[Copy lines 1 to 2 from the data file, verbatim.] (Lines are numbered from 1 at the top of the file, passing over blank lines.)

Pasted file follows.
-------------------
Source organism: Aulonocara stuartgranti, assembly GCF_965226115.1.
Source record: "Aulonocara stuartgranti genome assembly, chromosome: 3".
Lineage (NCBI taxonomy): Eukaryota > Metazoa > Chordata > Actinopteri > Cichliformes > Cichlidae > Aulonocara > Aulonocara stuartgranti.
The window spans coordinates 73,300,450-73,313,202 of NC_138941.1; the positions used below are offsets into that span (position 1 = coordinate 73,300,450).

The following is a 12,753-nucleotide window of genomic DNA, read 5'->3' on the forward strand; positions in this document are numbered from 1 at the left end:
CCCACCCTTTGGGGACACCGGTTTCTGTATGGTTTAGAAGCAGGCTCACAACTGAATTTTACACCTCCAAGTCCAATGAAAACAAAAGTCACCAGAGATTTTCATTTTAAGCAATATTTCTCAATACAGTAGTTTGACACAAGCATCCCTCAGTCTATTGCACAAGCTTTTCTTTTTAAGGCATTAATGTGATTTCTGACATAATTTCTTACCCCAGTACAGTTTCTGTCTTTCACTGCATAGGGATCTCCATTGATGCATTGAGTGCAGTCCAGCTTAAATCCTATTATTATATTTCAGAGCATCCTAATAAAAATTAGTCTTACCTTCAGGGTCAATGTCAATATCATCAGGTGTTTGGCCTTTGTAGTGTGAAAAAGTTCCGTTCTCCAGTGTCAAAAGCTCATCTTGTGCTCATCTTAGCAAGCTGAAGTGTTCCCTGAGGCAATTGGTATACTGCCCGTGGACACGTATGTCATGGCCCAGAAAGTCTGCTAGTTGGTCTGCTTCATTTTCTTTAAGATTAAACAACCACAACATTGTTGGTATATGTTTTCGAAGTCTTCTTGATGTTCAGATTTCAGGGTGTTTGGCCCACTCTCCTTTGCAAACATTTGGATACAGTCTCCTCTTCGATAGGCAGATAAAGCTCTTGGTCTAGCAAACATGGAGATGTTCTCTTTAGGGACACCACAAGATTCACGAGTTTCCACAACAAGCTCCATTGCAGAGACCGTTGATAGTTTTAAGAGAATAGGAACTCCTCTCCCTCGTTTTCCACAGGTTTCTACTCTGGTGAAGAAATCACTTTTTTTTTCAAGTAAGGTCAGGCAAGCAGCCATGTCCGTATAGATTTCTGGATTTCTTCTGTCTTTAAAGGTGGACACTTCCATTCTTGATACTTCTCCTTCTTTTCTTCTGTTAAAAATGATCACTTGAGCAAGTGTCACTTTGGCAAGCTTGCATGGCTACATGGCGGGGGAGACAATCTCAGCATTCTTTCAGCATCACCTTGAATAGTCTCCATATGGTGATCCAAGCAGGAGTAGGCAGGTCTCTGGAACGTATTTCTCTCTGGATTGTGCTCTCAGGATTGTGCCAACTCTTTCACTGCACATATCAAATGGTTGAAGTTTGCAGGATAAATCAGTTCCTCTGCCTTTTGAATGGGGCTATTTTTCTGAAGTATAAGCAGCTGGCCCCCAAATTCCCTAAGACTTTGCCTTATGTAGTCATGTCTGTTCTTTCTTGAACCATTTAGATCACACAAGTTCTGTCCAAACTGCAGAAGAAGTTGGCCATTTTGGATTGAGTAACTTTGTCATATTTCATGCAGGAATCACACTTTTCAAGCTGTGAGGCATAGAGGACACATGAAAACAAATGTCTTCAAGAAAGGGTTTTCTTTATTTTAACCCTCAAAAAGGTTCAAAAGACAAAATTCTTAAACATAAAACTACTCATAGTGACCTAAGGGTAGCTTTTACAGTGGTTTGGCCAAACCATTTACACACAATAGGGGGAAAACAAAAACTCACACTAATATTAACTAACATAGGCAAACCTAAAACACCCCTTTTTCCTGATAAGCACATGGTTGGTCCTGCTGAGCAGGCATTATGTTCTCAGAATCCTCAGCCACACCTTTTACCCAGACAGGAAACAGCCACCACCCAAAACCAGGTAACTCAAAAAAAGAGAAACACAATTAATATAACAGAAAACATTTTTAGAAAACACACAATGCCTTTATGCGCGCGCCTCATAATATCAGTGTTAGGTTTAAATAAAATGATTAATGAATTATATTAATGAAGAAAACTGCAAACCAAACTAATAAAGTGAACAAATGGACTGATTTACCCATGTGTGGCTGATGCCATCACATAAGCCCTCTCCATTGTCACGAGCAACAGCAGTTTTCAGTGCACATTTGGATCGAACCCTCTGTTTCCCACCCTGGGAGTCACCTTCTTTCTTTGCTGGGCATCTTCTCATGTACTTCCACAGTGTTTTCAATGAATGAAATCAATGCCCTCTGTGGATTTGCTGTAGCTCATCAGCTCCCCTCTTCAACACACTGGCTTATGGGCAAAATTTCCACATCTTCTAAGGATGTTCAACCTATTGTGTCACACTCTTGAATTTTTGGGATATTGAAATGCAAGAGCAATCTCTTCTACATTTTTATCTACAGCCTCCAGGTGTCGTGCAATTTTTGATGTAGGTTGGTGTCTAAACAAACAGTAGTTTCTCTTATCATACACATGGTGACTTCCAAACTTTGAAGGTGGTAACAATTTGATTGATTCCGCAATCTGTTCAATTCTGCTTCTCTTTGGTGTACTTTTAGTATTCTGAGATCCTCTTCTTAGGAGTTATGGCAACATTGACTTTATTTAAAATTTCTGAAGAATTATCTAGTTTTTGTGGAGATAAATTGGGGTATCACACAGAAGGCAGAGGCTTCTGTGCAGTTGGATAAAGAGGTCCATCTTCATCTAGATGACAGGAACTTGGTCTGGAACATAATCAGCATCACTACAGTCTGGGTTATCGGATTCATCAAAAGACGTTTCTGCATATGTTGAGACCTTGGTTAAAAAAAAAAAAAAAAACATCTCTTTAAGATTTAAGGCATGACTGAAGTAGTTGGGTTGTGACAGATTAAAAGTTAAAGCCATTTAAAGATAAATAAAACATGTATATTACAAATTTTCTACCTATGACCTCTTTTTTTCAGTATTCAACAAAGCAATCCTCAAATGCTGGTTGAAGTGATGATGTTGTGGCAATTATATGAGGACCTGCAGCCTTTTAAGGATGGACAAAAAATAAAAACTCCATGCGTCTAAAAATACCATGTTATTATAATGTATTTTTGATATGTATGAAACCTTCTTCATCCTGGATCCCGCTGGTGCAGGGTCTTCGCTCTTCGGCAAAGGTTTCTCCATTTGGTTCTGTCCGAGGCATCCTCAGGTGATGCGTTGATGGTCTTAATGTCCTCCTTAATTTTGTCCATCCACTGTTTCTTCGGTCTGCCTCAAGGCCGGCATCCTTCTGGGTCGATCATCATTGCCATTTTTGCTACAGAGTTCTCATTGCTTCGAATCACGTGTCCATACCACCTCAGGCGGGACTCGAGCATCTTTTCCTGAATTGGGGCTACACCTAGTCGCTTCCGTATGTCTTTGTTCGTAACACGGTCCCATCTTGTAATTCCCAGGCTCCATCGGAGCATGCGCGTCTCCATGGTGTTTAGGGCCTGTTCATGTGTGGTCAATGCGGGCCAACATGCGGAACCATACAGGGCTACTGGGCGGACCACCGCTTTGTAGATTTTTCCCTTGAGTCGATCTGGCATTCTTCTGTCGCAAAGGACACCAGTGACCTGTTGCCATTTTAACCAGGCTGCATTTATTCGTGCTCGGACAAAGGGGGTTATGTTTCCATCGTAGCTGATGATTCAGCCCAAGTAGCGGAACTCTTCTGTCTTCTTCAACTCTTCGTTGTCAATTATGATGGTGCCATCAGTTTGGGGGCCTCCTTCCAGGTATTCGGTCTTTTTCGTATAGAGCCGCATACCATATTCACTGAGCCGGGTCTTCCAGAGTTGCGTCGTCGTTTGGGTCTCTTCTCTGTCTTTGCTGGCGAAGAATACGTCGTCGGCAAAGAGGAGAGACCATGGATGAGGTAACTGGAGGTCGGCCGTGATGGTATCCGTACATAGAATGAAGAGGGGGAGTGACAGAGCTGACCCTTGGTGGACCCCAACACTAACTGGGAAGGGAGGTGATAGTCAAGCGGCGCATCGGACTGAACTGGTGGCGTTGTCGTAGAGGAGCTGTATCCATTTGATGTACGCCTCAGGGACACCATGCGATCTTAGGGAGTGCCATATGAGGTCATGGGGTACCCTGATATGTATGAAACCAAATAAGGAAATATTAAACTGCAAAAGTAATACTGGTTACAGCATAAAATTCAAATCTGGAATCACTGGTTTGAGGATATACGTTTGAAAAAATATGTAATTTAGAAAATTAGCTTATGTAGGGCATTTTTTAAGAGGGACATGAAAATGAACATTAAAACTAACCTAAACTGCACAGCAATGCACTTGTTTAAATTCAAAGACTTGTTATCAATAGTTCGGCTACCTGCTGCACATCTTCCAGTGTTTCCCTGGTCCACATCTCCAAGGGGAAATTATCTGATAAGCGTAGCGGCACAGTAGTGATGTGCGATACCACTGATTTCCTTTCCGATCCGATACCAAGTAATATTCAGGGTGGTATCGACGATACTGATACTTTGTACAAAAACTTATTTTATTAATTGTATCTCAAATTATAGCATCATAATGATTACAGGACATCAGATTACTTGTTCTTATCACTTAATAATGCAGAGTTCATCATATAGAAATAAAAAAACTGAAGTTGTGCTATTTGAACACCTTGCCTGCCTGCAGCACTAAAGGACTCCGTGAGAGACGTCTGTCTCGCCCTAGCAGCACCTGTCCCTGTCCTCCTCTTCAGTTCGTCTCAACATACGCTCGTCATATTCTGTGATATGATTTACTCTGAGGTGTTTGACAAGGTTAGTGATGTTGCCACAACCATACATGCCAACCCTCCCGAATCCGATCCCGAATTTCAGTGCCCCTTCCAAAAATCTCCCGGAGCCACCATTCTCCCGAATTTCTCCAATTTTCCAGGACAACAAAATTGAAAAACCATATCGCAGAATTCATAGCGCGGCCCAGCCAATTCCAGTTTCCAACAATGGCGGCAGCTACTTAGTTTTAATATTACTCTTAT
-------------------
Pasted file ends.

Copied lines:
Source organism: Aulonocara stuartgranti, assembly GCF_965226115.1.
Source record: "Aulonocara stuartgranti genome assembly, chromosome: 3".